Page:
In American Orchestras in the Nineteenth Century, Brenda Nelson-Strauss wrote that 1892 “found the city in a frenzy of preparations for the World’s Columbian Exposition, planned as a celebration of the 400th anniversary of the discovery of America by Columbus and constructed on a grandiose scale that would surpass the  Philadelphia Centennial Exhibition. Thomas was appointed director of the Bureau of Music, and he issued a proclamation in the spring of 1892 setting forth many lofty goals, among them ‘the hearty support of American musicians, amateurs, and societies, for participation on great festival occasions of popular music, and for the interpretation of the most advanced composition, American and foreign.’ ”
For the exposition’s inaugural concert on May 2, 1893, Ignace Paderewski performed his Piano Concerto in A minor, and Theodore Thomas conducted the Exposition Orchestra (the Chicago Orchestra expanded to 114 players).*
“Those who sat beneath the potent spell [Paderewski’s] mighty genius weaves could but acknowledge his unrivaled greatness and congratulate the exposition upon having secured him for the assisting artist at the inaugural concert,” reported the Chicago Tribune. “All of [his selections] he had played here before, and as the surpassing beauty and matchless artistic greatness of his performances were pointed out at that time, attempt to comment upon the work of yesterday could but result in feeble reiteration of praise that to be adequate must seem rhapsody.”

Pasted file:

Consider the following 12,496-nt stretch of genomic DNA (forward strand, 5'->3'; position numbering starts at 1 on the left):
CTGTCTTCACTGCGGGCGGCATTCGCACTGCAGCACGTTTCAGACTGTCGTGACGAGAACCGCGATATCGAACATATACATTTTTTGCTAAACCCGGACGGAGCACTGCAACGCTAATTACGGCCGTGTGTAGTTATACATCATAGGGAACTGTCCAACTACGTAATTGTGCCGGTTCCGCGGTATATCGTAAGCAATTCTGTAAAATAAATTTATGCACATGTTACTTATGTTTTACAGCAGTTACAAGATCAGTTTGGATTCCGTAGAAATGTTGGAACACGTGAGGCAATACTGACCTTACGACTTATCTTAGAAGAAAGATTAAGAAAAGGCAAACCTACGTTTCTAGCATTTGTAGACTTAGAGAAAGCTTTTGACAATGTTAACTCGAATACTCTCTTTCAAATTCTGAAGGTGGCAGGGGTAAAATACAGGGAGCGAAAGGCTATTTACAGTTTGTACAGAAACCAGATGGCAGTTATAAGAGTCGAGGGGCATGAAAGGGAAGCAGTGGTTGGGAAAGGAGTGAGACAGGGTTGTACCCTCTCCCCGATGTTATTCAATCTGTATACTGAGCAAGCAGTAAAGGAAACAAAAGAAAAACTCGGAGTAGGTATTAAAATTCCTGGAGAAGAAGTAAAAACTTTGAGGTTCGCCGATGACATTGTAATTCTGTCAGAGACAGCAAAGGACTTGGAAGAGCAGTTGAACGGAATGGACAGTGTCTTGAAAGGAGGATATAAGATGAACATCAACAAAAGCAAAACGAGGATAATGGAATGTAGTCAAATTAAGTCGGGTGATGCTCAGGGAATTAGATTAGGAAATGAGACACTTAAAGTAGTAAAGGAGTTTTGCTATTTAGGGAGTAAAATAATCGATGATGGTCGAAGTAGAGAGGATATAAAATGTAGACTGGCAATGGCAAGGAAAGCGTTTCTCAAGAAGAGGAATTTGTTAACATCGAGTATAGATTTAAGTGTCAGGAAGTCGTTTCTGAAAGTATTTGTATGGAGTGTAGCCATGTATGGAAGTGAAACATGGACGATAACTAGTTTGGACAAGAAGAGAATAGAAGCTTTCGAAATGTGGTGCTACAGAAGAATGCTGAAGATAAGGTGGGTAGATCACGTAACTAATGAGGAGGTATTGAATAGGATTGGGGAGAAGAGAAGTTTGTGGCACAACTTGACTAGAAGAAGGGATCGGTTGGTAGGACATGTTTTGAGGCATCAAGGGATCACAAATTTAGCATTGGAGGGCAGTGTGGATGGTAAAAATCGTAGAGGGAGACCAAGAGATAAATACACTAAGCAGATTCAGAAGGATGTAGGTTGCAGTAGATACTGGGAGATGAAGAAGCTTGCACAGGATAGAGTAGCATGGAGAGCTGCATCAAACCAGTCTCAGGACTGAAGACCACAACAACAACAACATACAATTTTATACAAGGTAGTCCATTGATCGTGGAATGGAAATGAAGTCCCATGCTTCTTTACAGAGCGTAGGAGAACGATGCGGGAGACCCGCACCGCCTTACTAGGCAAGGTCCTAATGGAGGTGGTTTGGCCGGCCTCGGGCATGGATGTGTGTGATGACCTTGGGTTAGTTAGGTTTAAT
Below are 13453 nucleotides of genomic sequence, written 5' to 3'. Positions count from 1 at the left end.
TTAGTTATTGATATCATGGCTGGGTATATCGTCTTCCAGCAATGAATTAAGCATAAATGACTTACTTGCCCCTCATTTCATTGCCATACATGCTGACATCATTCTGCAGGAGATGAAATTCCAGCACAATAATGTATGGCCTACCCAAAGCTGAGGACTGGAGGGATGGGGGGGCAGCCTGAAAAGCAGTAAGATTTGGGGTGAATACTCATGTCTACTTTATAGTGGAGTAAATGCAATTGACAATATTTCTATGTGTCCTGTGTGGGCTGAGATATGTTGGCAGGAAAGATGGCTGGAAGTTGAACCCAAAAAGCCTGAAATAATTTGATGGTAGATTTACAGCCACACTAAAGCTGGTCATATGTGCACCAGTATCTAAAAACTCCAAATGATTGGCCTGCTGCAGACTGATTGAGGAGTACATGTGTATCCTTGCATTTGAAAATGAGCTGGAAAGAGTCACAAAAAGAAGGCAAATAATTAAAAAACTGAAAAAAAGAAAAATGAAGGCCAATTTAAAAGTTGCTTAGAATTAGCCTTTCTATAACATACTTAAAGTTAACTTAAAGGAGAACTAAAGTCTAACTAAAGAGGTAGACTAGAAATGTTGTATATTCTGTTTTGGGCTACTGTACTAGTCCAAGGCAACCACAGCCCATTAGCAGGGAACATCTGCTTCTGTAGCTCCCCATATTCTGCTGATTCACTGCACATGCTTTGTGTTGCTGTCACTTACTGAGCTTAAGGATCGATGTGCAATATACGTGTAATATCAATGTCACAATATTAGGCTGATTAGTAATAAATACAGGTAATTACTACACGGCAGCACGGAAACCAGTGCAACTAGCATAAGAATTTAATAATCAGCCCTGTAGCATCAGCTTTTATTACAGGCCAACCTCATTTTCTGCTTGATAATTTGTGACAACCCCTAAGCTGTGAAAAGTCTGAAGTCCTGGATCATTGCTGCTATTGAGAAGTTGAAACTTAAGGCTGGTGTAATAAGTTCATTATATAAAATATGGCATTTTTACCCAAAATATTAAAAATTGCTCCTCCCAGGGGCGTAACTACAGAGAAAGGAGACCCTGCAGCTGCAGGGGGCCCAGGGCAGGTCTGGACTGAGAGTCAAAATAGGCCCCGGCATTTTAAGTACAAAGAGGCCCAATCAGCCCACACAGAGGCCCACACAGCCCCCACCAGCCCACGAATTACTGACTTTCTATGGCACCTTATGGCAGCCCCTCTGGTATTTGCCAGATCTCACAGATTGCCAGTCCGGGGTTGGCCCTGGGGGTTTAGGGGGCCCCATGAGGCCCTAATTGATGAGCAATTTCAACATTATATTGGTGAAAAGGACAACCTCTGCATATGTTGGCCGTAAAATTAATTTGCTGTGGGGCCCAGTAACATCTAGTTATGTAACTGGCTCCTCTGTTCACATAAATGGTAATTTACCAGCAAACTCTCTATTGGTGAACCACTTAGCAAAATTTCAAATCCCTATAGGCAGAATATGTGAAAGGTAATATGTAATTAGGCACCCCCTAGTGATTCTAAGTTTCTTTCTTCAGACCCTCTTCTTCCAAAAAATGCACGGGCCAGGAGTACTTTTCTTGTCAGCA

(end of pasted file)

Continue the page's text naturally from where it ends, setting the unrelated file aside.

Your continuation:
Paderewski had first appeared during the Orchestra’s first season on January 1 and 2, 1892, as soloist in Rubinstein’s Fourth Concerto and Liszt’s Fantasia on Hungarian Folk Melodies. In Paderewski Adam Zamoyski noted, “In Chicago, too, he found a magnificent orchestra and conductor, Theodore Thomas, ‘a real musician, a musician by the Grace of God.’ At the Chicago Auditorium he played to his largest audience yet—4,000 people. Prominent amongst these, he noticed with emotion, were hundreds of local Polish émigrés who had flocked to the concert at the sound of his name.”
A regular visitor to Chicago both as concerto soloist and recitalist for more than forty years, Paderewski last appeared with the Orchestra on March 31 and April 1, 1932, in Schumann’s Piano Concerto with Frederick Stock conducting.
*It had been decided that only pianos made by exhibiting companies could be used at the fair. Steinway, which was not exhibiting, was preferred by Paderewski, and one of its pianos was sneaked into the Music Hall the night before the May 2 concert, unbeknownst to Thomas. However, numerous piano manufacturers accused him of conspiring with Paderewski, and there was significant public debate. After having conducted nearly seventy concerts in little more than three months, “by mid-August of 1893, distraught over poor attendance and mired in controversy, Thomas resigned as musical director” of the fair, according to Nelson-Strauss.
Image above: Ignace Paderewski in the 1890s
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